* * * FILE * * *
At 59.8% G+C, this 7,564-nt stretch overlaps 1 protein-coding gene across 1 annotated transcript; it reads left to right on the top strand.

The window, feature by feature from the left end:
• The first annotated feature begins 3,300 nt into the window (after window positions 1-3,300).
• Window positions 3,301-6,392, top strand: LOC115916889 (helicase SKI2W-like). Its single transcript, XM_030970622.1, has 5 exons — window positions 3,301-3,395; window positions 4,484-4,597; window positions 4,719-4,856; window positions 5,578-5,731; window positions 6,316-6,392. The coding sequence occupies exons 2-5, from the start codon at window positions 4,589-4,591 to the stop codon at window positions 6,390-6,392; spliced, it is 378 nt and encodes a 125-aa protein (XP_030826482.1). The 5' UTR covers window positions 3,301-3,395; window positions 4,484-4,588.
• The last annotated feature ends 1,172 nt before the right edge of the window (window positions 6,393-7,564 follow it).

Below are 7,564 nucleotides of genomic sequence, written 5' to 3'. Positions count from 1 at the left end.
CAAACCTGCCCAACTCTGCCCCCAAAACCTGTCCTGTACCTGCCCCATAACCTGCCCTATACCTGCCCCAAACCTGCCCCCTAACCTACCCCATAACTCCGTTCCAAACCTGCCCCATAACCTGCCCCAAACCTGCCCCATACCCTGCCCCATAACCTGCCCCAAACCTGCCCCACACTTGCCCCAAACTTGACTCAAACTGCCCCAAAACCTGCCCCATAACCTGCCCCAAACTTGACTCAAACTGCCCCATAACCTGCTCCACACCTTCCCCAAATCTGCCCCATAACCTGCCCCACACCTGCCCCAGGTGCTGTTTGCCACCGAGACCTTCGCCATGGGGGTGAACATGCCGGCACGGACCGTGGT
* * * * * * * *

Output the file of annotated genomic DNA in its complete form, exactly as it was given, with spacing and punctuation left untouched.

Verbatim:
At 59.8% G+C, this 7,564-nt stretch overlaps 1 protein-coding gene across 1 annotated transcript; it reads left to right on the top strand.

The window, feature by feature from the left end:
• The first annotated feature begins 3,300 nt into the window (after window positions 1-3,300).
• Window positions 3,301-6,392, top strand: LOC115916889 (helicase SKI2W-like). Its single transcript, XM_030970622.1, has 5 exons — window positions 3,301-3,395; window positions 4,484-4,597; window positions 4,719-4,856; window positions 5,578-5,731; window positions 6,316-6,392. The coding sequence occupies exons 2-5, from the start codon at window positions 4,589-4,591 to the stop codon at window positions 6,390-6,392; spliced, it is 378 nt and encodes a 125-aa protein (XP_030826482.1). The 5' UTR covers window positions 3,301-3,395; window positions 4,484-4,588.
• The last annotated feature ends 1,172 nt before the right edge of the window (window positions 6,393-7,564 follow it).

Below are 7,564 nucleotides of genomic sequence, written 5' to 3'. Positions count from 1 at the left end.
CAAACCTGCCCAACTCTGCCCCCAAAACCTGTCCTGTACCTGCCCCATAACCTGCCCTATACCTGCCCCAAACCTGCCCCCTAACCTACCCCATAACTCCGTTCCAAACCTGCCCCATAACCTGCCCCAAACCTGCCCCATACCCTGCCCCATAACCTGCCCCAAACCTGCCCCACACTTGCCCCAAACTTGACTCAAACTGCCCCAAAACCTGCCCCATAACCTGCCCCAAACTTGACTCAAACTGCCCCATAACCTGCTCCACACCTTCCCCAAATCTGCCCCATAACCTGCCCCACACCTGCCCCAGGTGCTGTTTGCCACCGAGACCTTCGCCATGGGGGTGAACATGCCGGCACGGACCGTGGT